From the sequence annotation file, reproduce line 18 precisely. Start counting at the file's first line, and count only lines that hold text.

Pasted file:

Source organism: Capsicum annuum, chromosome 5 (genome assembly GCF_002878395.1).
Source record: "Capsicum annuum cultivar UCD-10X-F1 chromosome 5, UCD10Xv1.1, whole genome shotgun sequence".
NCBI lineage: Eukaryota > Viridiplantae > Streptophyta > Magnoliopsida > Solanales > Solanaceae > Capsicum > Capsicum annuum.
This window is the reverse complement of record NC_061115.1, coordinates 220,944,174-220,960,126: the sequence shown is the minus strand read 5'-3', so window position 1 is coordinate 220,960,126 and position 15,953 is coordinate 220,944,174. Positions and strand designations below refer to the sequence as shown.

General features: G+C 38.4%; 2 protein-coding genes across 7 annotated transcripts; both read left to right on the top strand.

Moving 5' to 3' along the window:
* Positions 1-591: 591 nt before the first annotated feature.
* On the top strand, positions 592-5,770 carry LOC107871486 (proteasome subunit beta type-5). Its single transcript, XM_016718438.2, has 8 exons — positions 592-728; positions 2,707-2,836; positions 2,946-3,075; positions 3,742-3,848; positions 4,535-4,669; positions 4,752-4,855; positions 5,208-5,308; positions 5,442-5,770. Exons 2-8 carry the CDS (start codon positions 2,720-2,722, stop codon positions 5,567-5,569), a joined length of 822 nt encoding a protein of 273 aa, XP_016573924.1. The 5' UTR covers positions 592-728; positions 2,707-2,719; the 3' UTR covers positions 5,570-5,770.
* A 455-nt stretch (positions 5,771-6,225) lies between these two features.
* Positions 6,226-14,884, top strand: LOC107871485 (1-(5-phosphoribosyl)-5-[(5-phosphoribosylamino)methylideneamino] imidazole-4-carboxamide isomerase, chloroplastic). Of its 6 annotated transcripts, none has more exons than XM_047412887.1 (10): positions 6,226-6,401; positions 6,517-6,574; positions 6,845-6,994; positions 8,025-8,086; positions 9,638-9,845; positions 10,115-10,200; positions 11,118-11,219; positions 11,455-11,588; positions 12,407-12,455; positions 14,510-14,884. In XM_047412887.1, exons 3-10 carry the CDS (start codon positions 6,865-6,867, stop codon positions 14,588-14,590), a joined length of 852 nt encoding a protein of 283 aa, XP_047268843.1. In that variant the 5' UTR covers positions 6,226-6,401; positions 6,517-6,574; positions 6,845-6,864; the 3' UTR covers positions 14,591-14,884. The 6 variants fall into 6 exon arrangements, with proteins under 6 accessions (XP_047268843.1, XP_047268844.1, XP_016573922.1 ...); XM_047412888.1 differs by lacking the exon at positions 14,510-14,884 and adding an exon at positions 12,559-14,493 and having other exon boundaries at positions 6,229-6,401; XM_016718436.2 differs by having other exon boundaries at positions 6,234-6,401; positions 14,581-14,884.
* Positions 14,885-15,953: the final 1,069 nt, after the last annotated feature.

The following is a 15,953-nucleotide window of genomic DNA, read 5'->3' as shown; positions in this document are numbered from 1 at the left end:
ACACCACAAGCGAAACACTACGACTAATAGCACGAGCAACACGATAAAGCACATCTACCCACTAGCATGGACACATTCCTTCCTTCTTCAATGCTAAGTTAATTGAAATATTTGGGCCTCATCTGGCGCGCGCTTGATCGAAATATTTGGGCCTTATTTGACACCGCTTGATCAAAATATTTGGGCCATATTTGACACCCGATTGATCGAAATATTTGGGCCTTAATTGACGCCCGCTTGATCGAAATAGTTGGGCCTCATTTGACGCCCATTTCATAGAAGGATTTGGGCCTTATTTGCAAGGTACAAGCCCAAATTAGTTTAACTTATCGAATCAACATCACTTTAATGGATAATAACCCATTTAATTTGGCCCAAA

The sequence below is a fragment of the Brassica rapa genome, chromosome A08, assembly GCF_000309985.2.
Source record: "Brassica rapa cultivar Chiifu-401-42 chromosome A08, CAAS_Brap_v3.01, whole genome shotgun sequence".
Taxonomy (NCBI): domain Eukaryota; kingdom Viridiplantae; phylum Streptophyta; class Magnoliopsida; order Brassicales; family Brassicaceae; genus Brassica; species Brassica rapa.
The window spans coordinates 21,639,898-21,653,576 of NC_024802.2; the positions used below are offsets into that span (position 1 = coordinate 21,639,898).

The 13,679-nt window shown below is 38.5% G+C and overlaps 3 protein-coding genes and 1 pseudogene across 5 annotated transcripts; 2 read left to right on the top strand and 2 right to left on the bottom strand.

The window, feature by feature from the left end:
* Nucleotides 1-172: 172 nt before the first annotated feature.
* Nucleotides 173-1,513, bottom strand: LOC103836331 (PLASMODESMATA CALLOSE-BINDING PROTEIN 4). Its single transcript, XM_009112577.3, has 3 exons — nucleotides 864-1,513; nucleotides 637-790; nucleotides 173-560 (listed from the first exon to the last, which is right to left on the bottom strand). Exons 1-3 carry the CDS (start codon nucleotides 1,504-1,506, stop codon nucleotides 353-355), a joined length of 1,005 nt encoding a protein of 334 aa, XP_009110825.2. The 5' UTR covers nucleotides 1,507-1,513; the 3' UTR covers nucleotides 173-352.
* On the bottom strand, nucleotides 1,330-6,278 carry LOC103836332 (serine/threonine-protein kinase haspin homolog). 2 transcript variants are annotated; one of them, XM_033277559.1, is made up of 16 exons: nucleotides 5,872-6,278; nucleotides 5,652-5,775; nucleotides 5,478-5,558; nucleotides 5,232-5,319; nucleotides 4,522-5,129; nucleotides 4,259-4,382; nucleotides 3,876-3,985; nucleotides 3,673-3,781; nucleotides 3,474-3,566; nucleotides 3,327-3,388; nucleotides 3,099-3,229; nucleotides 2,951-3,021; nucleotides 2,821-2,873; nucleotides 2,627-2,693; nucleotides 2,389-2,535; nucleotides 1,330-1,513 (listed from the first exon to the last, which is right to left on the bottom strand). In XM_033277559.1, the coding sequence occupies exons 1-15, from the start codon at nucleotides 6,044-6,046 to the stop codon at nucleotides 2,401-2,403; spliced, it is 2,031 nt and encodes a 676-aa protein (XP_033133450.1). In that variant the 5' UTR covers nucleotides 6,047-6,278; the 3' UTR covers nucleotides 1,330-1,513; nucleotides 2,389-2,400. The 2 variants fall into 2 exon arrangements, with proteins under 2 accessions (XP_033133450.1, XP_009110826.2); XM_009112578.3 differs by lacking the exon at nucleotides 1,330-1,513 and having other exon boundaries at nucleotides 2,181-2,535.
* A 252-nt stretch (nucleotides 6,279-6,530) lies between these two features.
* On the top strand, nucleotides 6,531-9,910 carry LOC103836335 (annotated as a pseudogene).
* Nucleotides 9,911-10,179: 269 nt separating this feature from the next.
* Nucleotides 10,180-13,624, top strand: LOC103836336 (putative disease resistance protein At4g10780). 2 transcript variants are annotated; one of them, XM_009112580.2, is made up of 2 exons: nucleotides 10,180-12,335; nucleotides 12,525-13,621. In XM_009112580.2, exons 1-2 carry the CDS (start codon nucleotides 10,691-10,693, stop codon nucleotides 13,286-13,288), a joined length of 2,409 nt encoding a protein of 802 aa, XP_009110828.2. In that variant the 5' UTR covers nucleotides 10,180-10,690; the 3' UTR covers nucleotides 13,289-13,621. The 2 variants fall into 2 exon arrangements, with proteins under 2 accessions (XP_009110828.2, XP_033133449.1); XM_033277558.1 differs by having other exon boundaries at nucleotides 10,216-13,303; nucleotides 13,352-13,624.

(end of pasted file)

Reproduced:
The 13,679-nt window shown below is 38.5% G+C and overlaps 3 protein-coding genes and 1 pseudogene across 5 annotated transcripts; 2 read left to right on the top strand and 2 right to left on the bottom strand.